Step 5: Load your roller with paint and then offload it on a paper towel. The more paint you have on your roller, the better chance you have of pushing the paint under the edge of the stencil. Load your roller with paint, and then roll it over a paper towel to remove any excess.
Step 6: Roll away! I chose to use a 2″ foam roller after some experimenting. Since the openings on my stencil were so small, I either had to paint every opening individually by turning the roller on it’s side or use a ton of pressure which just wasn’t evenly distributed with the 4″ or 6″ rollers.
I also found it helpful to dab the corners, though I did have to be especially careful about the amount of paint on the end of the roller. This method seemed to push more paint under the edges.
Step 7: Respray and reposition your stencil. Overlap your stencil to make sure the pattern turns out straight.
But be extra careful not to repaint what you’ve already done since the stencil won’t always line up perfectly…otherwise you’ll end up with this.
But luckily this only happened once, and that spot actually ended up in a seam so you can’t see it. 🙂 I turned the roller on it’s side for the tricky edges and then tried to roll most of the rest of it.
Step 8: Cleanup. After about every 6th or 7th use, I washed the stencil. I brought it directly to my bathtub and scrubbed the paint off with a green 3M scouring pad. GENTLY!! To get the stencil spray off, I coated the back with Goo Gone, scrubbed with the scouring pad, and then rinsed with dish soap. It worked wonderfully! Pat it dry, spray, and stencil again!
If paint did bleed through, I simply wiped off the back of the stencil between uses and then proceeded to use the stencil again. The paint on the stencil dried so quickly that I really didn’t have problems with it getting on the fabric from the stencil. Not even the one time I stenciled with the painted side of the stencil face down. But maybe don’t try that…
Step 9: Iron. Again. Once the paint is completely dry, go over each area with an iron (without steam!) for about 20 seconds to heat set the paint. I did a test section and none of the paint was coming off, so I didn’t put anything between the fabric and the iron.
On my test swatch, I washed it once the paint was dry without ironing first, and I didn’t notice any paint wearing off. I needed to iron before sewing anyway, but I’m not sure you absolutely have to do this step. If the curtains will get washed often, though, it’s probably a good idea.
TIPS, TRICKS…AND MISTAKES
On the first panel, I didn’t vary the placement of the stencil and I could tell where it had been placed each time.
I was kind of worried about that, so I tried to vary it a little more on the second one.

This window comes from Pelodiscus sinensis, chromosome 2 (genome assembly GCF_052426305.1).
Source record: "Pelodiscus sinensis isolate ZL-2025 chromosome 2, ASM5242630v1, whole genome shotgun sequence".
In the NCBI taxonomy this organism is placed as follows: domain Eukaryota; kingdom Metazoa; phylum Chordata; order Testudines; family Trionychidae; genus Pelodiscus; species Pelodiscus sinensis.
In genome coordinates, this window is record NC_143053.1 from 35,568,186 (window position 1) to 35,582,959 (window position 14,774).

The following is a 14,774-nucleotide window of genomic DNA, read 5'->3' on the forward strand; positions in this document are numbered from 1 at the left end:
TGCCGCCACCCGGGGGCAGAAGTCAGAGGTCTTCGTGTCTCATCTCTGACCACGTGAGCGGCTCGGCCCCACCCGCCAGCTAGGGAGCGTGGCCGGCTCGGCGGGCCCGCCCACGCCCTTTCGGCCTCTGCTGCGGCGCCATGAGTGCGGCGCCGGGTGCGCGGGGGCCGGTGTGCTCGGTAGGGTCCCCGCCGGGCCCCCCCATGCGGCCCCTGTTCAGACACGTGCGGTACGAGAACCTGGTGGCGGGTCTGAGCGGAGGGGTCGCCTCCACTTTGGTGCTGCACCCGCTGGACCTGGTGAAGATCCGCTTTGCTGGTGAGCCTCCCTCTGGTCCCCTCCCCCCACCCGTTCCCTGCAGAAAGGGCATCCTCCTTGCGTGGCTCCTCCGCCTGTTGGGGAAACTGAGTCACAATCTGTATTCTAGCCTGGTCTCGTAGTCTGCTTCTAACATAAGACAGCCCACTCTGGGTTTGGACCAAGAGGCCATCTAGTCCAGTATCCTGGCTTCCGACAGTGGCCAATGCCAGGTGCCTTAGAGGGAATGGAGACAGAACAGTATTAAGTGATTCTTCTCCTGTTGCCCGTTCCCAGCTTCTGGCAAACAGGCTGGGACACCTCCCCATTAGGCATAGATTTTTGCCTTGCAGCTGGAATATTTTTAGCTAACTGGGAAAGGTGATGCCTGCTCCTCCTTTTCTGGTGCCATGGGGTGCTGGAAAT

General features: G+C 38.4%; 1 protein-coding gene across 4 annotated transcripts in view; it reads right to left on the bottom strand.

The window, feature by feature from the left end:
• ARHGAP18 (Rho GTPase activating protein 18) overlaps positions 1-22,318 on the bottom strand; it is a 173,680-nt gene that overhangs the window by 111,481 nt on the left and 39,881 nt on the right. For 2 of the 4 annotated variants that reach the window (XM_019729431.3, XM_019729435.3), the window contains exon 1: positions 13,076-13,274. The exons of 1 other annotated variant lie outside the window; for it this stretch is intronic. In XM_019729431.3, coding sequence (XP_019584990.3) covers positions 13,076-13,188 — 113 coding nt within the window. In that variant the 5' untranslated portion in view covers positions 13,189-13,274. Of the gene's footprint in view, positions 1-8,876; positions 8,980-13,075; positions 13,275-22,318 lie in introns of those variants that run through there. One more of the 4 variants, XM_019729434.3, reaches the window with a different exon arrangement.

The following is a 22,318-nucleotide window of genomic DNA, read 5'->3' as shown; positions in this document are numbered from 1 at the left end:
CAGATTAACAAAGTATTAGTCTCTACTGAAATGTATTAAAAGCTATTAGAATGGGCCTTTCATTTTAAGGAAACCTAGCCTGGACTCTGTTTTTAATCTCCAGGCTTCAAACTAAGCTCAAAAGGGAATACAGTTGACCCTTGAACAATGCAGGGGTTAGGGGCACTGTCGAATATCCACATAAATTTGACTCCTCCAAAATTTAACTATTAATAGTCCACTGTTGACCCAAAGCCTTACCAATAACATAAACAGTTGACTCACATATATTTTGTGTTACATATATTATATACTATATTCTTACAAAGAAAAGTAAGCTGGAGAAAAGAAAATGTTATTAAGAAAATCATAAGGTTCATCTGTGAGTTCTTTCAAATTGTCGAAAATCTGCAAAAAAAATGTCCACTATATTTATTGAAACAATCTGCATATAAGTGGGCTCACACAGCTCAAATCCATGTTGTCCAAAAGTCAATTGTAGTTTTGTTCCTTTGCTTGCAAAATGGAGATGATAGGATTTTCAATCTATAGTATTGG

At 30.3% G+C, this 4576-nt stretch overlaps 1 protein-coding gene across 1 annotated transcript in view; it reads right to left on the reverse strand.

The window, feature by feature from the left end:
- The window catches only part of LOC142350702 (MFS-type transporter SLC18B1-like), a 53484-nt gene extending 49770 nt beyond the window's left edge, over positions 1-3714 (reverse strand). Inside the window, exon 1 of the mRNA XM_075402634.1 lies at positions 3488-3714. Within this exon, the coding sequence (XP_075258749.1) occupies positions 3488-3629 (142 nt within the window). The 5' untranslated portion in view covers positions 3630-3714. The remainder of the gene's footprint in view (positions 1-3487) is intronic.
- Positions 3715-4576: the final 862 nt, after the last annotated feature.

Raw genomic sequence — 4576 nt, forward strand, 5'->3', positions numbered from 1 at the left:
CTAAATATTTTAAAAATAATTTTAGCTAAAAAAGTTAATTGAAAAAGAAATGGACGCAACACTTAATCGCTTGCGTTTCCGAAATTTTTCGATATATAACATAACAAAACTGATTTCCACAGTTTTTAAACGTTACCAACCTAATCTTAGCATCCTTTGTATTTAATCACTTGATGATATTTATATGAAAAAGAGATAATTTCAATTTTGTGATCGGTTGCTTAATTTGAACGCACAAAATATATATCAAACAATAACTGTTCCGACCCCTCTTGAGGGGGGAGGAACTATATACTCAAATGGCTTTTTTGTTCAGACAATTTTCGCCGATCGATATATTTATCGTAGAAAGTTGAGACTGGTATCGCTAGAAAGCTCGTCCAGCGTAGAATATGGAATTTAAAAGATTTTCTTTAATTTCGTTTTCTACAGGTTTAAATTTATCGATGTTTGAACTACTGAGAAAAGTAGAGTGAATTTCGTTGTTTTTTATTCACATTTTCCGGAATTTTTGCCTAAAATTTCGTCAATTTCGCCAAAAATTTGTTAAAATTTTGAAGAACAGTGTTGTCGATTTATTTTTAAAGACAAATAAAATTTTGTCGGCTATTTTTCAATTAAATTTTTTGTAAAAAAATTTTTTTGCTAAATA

This did help with the obvious lines, but it also caused it not to match up as well towards the end. I’m not sure which way I preferred, but now that they’re sewn and hanging, you can’t see any of those problems at all anyway. So I guess it really didn’t matter!
Before I started this project, I was really worried about how I was going to keep it straight! The only measures I really took were lining it up with the left selvage edge the whole way down for the first row, and then just getting it lined up as closely as possible with the parts that were already stenciled. And to my surprise, it turned out really straight!
There was some bleed through…I definitely noticed this more if I got a little heavy with the paint or when I was really being lazy and in a hurry. The method I found to work the best was very little paint + lots of pressure! Test it out first, though. It could be really different if the openings on your stencil are large.
Really, though, from a distance you barely notice the mistakes! Mesmerizing, huh?
Not many pictures of this, because it was very simple. My mom used her serger to create this nice edge, and then we just tucked each side and the top under once, ironed it, and hemmed it. We turned the bottom under twice, and made a 2.5″ hem. Ideally it would have been 3″, but I wanted the curtains to be as long as possible. I think they turned out about 88.5″ long. We were also able to line up each fold with the edge of a pattern! However you do it, make sure the patterns line up from one curtain to the other!
And here’s the finished product hanging in our bedroom! Hung high and wide, of course, to show as much of the window as possible.
I love them! I really think they bring some much needed presence to this poor little window!
I also think they look really cute with our door, but because the colors and pattern are so subtle, don’t take away from it.
And most importantly, they block plenty of light! Oh and the curtain rod? $5 at Salvation Army, brand new, still in the box. Boom.
And look how well the pattern coordinates with our West Elm rice pintuck pillow shams! The pattern is larger scale than they are, but will still be smaller than other patterns we’re hoping to layer into our bedroom, like a rug, a bench at the end of the bed, pillows, etc.
So there you have it. For my first ever stenciling attempt, I call this a success. Next time maybe I won’t put it off so long! Or do so much fabric. It is a lot of work, but it’s really not as scary as it seems once you get started!